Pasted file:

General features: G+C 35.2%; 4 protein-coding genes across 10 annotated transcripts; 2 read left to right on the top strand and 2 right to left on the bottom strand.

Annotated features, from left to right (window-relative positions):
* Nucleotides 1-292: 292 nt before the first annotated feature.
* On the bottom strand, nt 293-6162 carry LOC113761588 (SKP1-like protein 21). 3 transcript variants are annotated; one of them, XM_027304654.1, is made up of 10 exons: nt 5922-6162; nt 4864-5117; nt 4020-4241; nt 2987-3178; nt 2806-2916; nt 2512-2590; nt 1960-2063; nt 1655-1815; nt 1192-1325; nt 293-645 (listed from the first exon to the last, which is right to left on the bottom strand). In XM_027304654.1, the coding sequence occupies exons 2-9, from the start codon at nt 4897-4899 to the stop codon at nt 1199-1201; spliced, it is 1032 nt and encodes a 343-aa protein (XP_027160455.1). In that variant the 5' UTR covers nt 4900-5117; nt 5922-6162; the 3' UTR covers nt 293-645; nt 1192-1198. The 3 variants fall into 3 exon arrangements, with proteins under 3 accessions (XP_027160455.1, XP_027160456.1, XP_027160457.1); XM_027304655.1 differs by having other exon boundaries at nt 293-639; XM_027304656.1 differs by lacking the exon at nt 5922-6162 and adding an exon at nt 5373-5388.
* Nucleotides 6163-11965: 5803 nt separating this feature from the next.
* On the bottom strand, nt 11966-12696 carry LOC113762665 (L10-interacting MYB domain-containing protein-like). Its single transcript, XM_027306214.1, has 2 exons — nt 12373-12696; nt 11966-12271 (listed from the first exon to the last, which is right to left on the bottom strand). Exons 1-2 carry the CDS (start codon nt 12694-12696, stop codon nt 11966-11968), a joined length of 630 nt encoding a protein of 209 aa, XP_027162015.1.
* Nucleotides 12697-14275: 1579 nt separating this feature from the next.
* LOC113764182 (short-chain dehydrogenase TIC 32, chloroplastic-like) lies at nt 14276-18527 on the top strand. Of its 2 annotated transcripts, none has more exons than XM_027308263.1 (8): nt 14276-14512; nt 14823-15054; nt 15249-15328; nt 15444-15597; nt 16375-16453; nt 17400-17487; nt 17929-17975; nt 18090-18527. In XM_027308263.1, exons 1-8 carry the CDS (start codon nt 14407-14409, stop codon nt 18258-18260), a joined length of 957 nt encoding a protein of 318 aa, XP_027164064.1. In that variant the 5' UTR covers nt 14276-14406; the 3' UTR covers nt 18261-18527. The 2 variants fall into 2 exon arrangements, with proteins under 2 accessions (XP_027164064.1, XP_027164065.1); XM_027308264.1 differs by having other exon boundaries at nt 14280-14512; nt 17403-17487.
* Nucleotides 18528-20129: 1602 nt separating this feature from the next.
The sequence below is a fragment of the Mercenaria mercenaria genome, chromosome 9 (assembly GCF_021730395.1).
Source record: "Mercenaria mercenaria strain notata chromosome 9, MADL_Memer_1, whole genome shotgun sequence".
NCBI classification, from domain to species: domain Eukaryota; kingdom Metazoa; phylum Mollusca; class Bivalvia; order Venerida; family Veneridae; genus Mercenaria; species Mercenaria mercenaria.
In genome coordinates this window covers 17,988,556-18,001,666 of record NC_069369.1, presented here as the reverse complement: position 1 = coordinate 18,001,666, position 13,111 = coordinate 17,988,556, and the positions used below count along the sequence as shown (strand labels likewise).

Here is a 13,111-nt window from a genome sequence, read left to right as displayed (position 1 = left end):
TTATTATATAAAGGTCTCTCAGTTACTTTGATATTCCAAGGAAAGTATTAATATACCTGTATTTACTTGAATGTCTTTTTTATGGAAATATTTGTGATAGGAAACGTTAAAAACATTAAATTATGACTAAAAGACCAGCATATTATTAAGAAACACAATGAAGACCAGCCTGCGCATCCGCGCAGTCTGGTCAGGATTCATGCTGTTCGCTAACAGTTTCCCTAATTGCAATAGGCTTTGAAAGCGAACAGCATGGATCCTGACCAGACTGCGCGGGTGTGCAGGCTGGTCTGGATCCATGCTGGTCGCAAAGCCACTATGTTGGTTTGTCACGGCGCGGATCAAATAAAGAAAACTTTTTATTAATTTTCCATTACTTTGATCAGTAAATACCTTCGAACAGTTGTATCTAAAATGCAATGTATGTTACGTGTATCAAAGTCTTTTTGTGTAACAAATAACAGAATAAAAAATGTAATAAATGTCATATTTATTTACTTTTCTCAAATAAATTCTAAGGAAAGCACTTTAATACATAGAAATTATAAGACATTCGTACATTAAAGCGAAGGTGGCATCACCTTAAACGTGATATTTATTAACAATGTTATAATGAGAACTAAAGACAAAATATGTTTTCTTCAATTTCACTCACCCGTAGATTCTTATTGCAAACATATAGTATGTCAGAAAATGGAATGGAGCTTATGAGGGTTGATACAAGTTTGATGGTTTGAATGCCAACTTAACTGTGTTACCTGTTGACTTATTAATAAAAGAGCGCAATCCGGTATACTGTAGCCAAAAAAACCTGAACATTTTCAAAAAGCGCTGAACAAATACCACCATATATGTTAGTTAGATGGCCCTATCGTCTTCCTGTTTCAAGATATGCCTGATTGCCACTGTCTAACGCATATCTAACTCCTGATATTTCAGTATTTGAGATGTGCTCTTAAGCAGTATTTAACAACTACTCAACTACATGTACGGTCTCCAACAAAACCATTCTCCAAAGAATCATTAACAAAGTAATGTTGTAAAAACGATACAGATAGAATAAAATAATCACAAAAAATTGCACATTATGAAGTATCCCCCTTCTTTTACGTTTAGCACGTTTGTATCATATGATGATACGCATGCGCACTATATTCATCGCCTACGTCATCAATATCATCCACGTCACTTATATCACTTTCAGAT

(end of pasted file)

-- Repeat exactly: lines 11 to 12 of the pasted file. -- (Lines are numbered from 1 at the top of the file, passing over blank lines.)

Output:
Source record: "Mercenaria mercenaria strain notata chromosome 9, MADL_Memer_1, whole genome shotgun sequence".
NCBI classification, from domain to species: domain Eukaryota; kingdom Metazoa; phylum Mollusca; class Bivalvia; order Venerida; family Veneridae; genus Mercenaria; species Mercenaria mercenaria.